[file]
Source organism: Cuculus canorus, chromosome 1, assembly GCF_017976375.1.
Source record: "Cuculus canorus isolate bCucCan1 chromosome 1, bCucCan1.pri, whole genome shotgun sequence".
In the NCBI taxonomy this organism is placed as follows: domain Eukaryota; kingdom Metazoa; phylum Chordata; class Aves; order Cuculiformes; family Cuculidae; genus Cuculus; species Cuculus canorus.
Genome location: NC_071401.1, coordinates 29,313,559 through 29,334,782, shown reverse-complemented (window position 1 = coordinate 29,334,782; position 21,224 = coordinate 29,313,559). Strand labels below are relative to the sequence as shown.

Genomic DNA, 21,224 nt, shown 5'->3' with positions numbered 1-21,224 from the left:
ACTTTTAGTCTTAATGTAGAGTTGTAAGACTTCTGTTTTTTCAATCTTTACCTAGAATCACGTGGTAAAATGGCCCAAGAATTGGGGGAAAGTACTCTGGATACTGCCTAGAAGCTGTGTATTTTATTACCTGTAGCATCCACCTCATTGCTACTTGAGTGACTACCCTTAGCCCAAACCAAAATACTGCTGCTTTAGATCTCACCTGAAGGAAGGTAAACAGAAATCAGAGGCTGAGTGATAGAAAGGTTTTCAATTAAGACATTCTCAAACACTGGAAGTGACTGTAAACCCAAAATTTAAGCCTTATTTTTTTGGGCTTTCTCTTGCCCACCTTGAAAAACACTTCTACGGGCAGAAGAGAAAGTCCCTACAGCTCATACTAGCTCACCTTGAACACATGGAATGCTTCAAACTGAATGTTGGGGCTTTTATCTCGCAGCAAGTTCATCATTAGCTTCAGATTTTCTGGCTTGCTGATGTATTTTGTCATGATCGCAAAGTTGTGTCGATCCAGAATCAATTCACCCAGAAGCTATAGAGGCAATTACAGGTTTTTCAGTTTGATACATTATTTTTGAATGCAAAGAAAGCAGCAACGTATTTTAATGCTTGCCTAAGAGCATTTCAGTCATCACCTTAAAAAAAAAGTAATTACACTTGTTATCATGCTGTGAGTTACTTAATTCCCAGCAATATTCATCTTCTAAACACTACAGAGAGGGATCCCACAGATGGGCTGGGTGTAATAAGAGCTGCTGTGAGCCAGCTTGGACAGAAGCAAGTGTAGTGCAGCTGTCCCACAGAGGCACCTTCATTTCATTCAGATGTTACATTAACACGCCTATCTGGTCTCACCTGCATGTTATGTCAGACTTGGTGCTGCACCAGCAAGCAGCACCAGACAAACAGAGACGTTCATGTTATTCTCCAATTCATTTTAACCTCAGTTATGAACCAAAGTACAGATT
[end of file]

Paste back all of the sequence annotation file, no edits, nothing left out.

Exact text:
Source organism: Cuculus canorus, chromosome 1, assembly GCF_017976375.1.
Source record: "Cuculus canorus isolate bCucCan1 chromosome 1, bCucCan1.pri, whole genome shotgun sequence".
In the NCBI taxonomy this organism is placed as follows: domain Eukaryota; kingdom Metazoa; phylum Chordata; class Aves; order Cuculiformes; family Cuculidae; genus Cuculus; species Cuculus canorus.
Genome location: NC_071401.1, coordinates 29,313,559 through 29,334,782, shown reverse-complemented (window position 1 = coordinate 29,334,782; position 21,224 = coordinate 29,313,559). Strand labels below are relative to the sequence as shown.

Genomic DNA, 21,224 nt, shown 5'->3' with positions numbered 1-21,224 from the left:
ACTTTTAGTCTTAATGTAGAGTTGTAAGACTTCTGTTTTTTCAATCTTTACCTAGAATCACGTGGTAAAATGGCCCAAGAATTGGGGGAAAGTACTCTGGATACTGCCTAGAAGCTGTGTATTTTATTACCTGTAGCATCCACCTCATTGCTACTTGAGTGACTACCCTTAGCCCAAACCAAAATACTGCTGCTTTAGATCTCACCTGAAGGAAGGTAAACAGAAATCAGAGGCTGAGTGATAGAAAGGTTTTCAATTAAGACATTCTCAAACACTGGAAGTGACTGTAAACCCAAAATTTAAGCCTTATTTTTTTGGGCTTTCTCTTGCCCACCTTGAAAAACACTTCTACGGGCAGAAGAGAAAGTCCCTACAGCTCATACTAGCTCACCTTGAACACATGGAATGCTTCAAACTGAATGTTGGGGCTTTTATCTCGCAGCAAGTTCATCATTAGCTTCAGATTTTCTGGCTTGCTGATGTATTTTGTCATGATCGCAAAGTTGTGTCGATCCAGAATCAATTCACCCAGAAGCTATAGAGGCAATTACAGGTTTTTCAGTTTGATACATTATTTTTGAATGCAAAGAAAGCAGCAACGTATTTTAATGCTTGCCTAAGAGCATTTCAGTCATCACCTTAAAAAAAAAGTAATTACACTTGTTATCATGCTGTGAGTTACTTAATTCCCAGCAATATTCATCTTCTAAACACTACAGAGAGGGATCCCACAGATGGGCTGGGTGTAATAAGAGCTGCTGTGAGCCAGCTTGGACAGAAGCAAGTGTAGTGCAGCTGTCCCACAGAGGCACCTTCATTTCATTCAGATGTTACATTAACACGCCTATCTGGTCTCACCTGCATGTTATGTCAGACTTGGTGCTGCACCAGCAAGCAGCACCAGACAAACAGAGACGTTCATGTTATTCTCCAATTCATTTTAACCTCAGTTATGAACCAAAGTACAGATT